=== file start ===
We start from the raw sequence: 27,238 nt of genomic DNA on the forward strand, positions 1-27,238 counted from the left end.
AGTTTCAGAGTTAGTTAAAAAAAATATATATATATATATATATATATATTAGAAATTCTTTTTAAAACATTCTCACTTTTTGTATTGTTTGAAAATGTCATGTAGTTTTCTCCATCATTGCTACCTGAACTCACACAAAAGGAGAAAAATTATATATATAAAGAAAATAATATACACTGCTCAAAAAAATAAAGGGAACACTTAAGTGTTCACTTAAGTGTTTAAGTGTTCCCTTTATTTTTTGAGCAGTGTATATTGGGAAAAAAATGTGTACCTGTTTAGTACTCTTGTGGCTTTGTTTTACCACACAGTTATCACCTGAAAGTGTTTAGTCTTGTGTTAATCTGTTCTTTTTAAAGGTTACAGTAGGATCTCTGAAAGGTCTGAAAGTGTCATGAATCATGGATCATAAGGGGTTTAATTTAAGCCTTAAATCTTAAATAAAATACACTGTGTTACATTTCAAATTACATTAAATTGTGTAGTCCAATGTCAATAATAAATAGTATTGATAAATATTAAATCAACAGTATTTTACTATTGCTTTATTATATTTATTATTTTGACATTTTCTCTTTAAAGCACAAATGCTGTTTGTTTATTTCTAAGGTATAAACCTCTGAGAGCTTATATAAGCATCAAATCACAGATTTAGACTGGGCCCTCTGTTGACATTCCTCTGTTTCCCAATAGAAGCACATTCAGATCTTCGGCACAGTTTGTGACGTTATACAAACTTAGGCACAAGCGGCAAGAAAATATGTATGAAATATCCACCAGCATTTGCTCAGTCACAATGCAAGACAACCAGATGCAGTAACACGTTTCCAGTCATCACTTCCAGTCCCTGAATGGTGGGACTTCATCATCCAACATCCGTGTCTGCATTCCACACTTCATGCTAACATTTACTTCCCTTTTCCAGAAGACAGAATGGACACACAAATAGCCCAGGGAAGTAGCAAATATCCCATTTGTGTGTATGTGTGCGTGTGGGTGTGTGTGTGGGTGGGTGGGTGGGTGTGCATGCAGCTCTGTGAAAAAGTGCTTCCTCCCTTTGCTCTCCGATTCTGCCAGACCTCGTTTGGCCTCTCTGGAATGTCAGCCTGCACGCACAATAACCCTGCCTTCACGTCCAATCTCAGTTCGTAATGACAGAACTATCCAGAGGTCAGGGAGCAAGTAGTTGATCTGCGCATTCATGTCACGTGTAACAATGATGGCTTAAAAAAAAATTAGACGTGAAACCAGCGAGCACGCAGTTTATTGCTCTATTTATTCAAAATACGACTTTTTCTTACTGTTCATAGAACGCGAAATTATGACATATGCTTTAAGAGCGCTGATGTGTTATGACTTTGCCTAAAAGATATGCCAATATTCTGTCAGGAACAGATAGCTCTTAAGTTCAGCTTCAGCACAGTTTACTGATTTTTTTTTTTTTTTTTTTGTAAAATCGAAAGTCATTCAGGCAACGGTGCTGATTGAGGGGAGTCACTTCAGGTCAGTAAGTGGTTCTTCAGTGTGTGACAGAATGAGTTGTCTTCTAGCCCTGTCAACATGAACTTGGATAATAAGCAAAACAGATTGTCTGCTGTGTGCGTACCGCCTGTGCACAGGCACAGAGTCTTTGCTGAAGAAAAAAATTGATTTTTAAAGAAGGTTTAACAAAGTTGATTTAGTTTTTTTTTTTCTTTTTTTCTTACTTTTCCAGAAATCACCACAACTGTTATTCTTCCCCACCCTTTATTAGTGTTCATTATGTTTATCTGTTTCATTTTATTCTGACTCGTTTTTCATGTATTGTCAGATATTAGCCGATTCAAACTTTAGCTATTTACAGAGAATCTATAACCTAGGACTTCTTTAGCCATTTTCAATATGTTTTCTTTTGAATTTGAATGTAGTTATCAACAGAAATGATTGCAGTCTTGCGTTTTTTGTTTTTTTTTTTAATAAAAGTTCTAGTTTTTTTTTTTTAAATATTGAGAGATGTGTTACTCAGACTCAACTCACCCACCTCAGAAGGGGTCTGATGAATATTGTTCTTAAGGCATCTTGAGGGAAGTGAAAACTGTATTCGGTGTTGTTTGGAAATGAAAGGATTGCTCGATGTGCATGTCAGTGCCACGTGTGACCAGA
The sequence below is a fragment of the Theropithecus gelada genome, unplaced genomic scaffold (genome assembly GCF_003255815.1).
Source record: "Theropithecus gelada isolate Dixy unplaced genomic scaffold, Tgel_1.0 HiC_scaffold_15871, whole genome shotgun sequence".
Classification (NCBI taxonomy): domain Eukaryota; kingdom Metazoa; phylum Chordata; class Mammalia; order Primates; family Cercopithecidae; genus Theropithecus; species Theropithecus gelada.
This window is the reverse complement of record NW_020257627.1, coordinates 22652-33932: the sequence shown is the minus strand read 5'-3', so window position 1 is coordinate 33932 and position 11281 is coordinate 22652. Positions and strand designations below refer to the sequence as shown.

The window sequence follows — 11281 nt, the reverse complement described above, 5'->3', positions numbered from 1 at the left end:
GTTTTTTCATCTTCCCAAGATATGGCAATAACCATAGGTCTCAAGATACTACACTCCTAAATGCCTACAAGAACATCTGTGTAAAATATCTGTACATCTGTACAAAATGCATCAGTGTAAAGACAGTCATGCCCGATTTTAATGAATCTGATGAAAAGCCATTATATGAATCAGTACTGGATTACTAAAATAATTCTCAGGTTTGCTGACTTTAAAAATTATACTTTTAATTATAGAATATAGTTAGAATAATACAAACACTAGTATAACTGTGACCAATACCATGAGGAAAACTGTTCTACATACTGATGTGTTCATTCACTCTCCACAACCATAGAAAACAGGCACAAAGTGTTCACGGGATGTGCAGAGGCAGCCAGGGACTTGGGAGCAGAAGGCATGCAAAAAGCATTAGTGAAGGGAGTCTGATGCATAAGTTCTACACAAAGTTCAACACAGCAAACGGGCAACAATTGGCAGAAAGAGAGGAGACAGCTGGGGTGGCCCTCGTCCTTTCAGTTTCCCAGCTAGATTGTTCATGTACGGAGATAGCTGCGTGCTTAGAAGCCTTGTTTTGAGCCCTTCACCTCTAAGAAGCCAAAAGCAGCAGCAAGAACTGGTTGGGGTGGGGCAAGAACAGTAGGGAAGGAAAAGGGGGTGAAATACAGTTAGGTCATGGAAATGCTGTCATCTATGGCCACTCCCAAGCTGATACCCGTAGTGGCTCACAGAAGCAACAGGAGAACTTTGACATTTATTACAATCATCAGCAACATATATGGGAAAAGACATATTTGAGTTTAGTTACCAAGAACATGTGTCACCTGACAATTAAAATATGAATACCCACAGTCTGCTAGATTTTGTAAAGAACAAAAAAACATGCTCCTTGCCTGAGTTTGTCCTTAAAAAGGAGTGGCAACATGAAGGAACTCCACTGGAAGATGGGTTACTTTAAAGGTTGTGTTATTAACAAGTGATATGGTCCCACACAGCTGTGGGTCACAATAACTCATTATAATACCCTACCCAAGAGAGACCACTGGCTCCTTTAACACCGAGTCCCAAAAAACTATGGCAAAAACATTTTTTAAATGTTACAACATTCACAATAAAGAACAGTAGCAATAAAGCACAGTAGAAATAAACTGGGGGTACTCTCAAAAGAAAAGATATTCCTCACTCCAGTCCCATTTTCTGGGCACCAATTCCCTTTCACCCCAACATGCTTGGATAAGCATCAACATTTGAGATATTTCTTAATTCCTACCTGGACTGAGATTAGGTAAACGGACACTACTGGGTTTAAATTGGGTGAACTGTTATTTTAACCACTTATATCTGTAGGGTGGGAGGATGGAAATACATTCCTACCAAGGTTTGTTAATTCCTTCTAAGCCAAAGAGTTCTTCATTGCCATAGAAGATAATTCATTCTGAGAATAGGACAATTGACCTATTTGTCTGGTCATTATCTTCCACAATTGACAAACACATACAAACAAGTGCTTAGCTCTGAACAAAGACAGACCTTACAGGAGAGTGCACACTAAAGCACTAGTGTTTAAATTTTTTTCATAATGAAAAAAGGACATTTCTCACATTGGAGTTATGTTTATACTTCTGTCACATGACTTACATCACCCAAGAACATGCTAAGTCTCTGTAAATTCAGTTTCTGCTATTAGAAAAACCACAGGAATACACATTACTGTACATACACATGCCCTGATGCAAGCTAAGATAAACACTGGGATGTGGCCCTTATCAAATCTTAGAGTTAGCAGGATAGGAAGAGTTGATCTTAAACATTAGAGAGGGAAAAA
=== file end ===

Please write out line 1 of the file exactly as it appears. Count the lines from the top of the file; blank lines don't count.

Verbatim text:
We start from the raw sequence: 27,238 nt of genomic DNA on the forward strand, positions 1-27,238 counted from the left end.